Don took me to the ER first thing this morning. They’re running tests but believe I have a blood infection and my white cell counts are EVEN LOWER than a week ago, despite the booster shots. And they were LOW a week ago. The ER doc came in and told me this is very serious. I have an infection and my army is almost depleted.

They will be admitting me and starting me on a powerful round of antibiotics. I’m so very scared. I know how serious a blood infection can be. I’m praying to God that it’s not like those old commercials for the Roach Motel, where you check in, but you never check out.

Please keep me in your prayers and I’ll update as I’m able.

Copyright 2011, Amy Rauch Neilson

My YouTube Debut: Queen for a Day!

6 07 2011

Addressing the Crowd at the Howell Pink Party, June 16, 2011. Photo by Kristi Rugh Kahl.

I got to be queen for a day. OK, so it wasn’t even a whole day. It was for an evening. But, hey, I got the sash AND the tiara, so it still counts.

Becky Cwiek, a breast cancer survivor and co-founder of the Michigan Breast Cancer Coalition, invited me to speak at the Howell Pink Party, an annual event that paints the town pink from end to end. Large pastel bows decorate the street lamps and stores are decorated in anything and everything pink. Shop employees and restaurant servers are dressed in pink, as are the hundreds of people crowding the streets — survivors and supporters alike. Some wore large straw hats with big plastic flowers, others made skirts out of various shades of pink tissue paper.

“Sure,” I said. “But what do you want me to say?”

“Just tell your story,” she said.

I gave it a lot of thought in the days leading up to the festival. First, I was going to prepare a formal speech. Then, I thought, naw, it’s a casual crowd. I’ll just jot myself a couple of notes on an index card.

In the end, I didn’t do either. For the first time in my life, I stepped up to a microphone and delivered a speech without a script or some kind of aid, without truly any idea of what I was about to say. But somehow, it worked. The words flowed from me in an organized, inspiring way. I spoke for 7 minutes. And afterwards, a line of people formed, waiting to talk to me, wanting one of my “Amy. Short Name. Big Impact What’s Yours?” bracelets.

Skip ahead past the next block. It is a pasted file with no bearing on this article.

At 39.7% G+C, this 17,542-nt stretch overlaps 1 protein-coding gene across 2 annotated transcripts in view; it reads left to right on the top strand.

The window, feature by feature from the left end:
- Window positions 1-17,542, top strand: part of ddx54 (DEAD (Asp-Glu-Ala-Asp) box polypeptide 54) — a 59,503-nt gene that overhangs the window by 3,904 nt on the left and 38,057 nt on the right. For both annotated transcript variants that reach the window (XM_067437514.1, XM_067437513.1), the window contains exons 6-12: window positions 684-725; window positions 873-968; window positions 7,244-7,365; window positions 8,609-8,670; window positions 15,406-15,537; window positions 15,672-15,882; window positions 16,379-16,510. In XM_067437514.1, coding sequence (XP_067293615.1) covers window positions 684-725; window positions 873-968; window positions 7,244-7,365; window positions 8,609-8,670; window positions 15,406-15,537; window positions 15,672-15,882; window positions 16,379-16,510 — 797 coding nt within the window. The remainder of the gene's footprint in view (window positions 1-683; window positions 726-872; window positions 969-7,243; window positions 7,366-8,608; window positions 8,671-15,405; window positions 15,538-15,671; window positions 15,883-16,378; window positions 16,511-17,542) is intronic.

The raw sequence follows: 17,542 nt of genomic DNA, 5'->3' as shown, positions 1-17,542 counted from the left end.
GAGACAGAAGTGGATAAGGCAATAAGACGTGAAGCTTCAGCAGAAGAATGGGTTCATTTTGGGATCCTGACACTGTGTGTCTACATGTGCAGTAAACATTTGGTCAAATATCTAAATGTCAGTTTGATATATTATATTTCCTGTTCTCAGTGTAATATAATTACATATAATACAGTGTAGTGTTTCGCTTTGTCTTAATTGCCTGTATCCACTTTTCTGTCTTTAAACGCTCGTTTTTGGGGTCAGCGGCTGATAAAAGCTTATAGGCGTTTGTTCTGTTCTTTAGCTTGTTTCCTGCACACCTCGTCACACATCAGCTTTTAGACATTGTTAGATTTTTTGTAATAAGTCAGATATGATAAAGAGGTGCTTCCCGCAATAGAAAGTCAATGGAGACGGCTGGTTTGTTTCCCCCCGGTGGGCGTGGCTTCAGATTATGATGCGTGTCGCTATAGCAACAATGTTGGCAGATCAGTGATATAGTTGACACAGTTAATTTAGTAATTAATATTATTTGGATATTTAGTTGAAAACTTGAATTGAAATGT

Maybe it was the tiara. Perhaps, as in a fairytale, it had magical powers that evening. That tiny, silver, gem-covered crown was definitely unexpected. As I approached the podium, I was swarmed by a bunch of ladies who fit me with a Pink Party Queen sash while simultaneously bobby-pinning a tiara into my hair. They moved so fast that they could have tarred and feathered me and I’d have been unable to defend myself. But I like the pink ribbon and tiara idea a lot better.

My bff Kristi Rugh Kahl videotaped the whole thing and, afterwards, she assured me I’d done a really great job. I couldn’t remember a thing I’d said. So, I was pretty skeptical. After all, she is one of my best friends, which makes her more likely to sugarcoat it and more than a little bit biased. So, even though she downloaded the video for me, it took me a little while to get up the nerve to watch it.

Actually, more than a little while. I downright stalled until Team Amy Leader Helene Held conspired with Kristi to get the video up on YouTube. So, there you have it. My YouTube debut.

To check it out, go to:

As for the Howell Pink Party — what a night! 100 percent of all proceeds went to benefit the Michigan Breast Cancer Coalition and the Susan G. Komen for the Cure. And for a survivor, well, there’s nothing quite so uplifting as being in the midst of hundreds of people who are fighting for the very thing you are: A Cure.

Copyright 2011, Amy Rauch Neilson